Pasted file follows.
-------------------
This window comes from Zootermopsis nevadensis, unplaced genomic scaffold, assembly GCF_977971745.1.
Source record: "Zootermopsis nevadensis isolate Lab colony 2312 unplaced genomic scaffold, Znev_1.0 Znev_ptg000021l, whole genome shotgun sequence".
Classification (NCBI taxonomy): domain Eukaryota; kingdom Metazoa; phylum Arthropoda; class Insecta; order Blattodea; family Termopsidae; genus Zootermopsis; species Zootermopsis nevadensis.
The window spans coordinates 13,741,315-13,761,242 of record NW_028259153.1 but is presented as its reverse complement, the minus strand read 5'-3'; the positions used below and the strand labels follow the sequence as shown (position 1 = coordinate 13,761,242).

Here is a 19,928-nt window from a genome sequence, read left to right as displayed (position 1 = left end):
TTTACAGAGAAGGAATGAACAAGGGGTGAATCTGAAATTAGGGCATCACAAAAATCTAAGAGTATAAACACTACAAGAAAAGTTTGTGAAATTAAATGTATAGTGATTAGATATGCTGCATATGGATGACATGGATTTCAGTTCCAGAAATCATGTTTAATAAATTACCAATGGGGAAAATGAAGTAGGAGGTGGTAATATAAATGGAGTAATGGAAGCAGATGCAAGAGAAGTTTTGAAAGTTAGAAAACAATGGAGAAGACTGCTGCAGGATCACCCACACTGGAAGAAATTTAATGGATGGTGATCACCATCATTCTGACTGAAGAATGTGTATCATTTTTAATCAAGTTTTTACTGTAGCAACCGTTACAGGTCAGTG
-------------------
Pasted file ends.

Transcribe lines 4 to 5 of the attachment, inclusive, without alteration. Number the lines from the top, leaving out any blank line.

The window spans coordinates 13,741,315-13,761,242 of record NW_028259153.1 but is presented as its reverse complement, the minus strand read 5'-3'; the positions used below and the strand labels follow the sequence as shown (position 1 = coordinate 13,761,242).

Here is a 19,928-nt window from a genome sequence, read left to right as displayed (position 1 = left end):